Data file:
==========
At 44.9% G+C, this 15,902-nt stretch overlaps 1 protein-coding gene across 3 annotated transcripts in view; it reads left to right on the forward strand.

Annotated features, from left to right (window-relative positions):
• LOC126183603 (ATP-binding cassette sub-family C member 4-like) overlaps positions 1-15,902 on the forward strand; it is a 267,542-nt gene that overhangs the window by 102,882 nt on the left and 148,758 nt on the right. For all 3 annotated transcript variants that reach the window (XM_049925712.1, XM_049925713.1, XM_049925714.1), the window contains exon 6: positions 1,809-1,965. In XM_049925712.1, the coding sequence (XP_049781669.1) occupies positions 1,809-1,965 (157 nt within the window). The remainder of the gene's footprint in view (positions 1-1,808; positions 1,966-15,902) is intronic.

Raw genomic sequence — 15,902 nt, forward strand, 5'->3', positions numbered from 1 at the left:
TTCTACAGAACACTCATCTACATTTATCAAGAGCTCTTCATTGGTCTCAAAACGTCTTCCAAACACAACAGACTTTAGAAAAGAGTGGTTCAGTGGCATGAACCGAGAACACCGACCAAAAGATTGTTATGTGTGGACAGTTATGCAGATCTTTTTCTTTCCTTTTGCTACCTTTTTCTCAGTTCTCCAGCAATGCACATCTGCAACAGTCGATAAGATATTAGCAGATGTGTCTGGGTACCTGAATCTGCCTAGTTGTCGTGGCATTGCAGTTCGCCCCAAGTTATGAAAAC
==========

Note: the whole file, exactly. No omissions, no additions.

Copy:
At 44.9% G+C, this 15,902-nt stretch overlaps 1 protein-coding gene across 3 annotated transcripts in view; it reads left to right on the forward strand.

Annotated features, from left to right (window-relative positions):
• LOC126183603 (ATP-binding cassette sub-family C member 4-like) overlaps positions 1-15,902 on the forward strand; it is a 267,542-nt gene that overhangs the window by 102,882 nt on the left and 148,758 nt on the right. For all 3 annotated transcript variants that reach the window (XM_049925712.1, XM_049925713.1, XM_049925714.1), the window contains exon 6: positions 1,809-1,965. In XM_049925712.1, the coding sequence (XP_049781669.1) occupies positions 1,809-1,965 (157 nt within the window). The remainder of the gene's footprint in view (positions 1-1,808; positions 1,966-15,902) is intronic.

Raw genomic sequence — 15,902 nt, forward strand, 5'->3', positions numbered from 1 at the left:
TTCTACAGAACACTCATCTACATTTATCAAGAGCTCTTCATTGGTCTCAAAACGTCTTCCAAACACAACAGACTTTAGAAAAGAGTGGTTCAGTGGCATGAACCGAGAACACCGACCAAAAGATTGTTATGTGTGGACAGTTATGCAGATCTTTTTCTTTCCTTTTGCTACCTTTTTCTCAGTTCTCCAGCAATGCACATCTGCAACAGTCGATAAGATATTAGCAGATGTGTCTGGGTACCTGAATCTGCCTAGTTGTCGTGGCATTGCAGTTCGCCCCAAGTTATGAAAAC